• Getting rid of 6th-century Romans and 13th-century Parisians generally leads to the adoption of 19th-century Germans and 20th-century… Parisians.  Show me a theology divorced from Europe’s past, and I might believe it’s possible, but there was this thing called colonialism in the 19th and 20th centuries, so escaping Europe’s influence is trickier than one might think.
  • Nobody actually goes to “Europe’s past” when doing traditionalist theology.  To do so would be to quote those texts, without remainder.  And even that would involve choosing this rather than that text to quote.  What’s actually happening is a conversation in our moment that happens also to involve folks from other moments in a complex network of memory and innovation.  What’s cool about such innovations is that many such texts come from moments when the category “European” was provincial and “white” was not yet relevant except as a descriptor for the barbaric Northern Europeans.  As it turns out, there’s no going backwards.  Time flies like an arrow.  And fruit flies like a banana.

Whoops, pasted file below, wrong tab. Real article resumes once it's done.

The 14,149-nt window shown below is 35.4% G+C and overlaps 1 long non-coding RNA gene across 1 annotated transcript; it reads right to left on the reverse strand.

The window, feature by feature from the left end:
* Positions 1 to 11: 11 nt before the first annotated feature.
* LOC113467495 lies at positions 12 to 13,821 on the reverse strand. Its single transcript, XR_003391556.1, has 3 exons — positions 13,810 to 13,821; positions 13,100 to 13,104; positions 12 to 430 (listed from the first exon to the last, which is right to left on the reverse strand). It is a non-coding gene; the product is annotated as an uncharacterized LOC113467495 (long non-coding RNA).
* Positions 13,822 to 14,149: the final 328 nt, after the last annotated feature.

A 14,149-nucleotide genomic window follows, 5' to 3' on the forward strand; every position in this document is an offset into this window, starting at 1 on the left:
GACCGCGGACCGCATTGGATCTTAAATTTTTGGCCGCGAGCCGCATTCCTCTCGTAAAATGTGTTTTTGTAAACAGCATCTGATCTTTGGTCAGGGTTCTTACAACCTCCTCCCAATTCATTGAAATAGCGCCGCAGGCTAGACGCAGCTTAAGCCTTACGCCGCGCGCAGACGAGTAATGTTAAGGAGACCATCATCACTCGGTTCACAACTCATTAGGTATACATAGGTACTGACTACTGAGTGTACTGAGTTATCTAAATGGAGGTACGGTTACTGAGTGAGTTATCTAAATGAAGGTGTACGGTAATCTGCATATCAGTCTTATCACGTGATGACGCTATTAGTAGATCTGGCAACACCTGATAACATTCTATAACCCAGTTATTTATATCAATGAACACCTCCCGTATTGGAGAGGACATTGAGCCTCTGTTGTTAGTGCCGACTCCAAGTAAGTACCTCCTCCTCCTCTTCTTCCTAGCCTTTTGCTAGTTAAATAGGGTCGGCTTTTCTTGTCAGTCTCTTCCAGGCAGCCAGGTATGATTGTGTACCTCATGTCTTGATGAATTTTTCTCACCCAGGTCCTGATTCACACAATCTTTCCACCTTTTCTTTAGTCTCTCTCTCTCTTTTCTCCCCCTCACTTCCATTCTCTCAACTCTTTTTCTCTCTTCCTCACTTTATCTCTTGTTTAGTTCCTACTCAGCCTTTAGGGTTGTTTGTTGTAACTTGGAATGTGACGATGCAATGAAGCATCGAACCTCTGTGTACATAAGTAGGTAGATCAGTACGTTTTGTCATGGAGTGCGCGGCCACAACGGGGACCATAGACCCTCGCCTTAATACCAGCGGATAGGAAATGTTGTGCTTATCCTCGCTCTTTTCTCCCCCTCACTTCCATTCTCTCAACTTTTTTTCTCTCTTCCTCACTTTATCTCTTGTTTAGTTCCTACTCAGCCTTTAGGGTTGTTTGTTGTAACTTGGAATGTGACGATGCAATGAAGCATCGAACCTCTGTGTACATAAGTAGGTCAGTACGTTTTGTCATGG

• A reader who comes away from City of God or Institutes of the Christian Religion, much less Consolation of Philosophy or Dante’s Comedy, only able to parrot metaphysical abstractions or to condemn the texts for being so out of date, hasn’t read them very well.  The very point of engaging with those old books is to try out their questions in a new key, to have some improvisational fun with them.  (I realize that this attitude towards old texts is very “Great Books” of me, and I do not repent.)
  • Implying (never stating directly) that practical theologians never need to take seriously the corrections of careful Luther-readers is no more virtuous than a Luther-scholar’s saying that she never needs to take sociology seriously.  We specialize so that we can contribute more interesting content to conversations, not so that we can avoid conversations.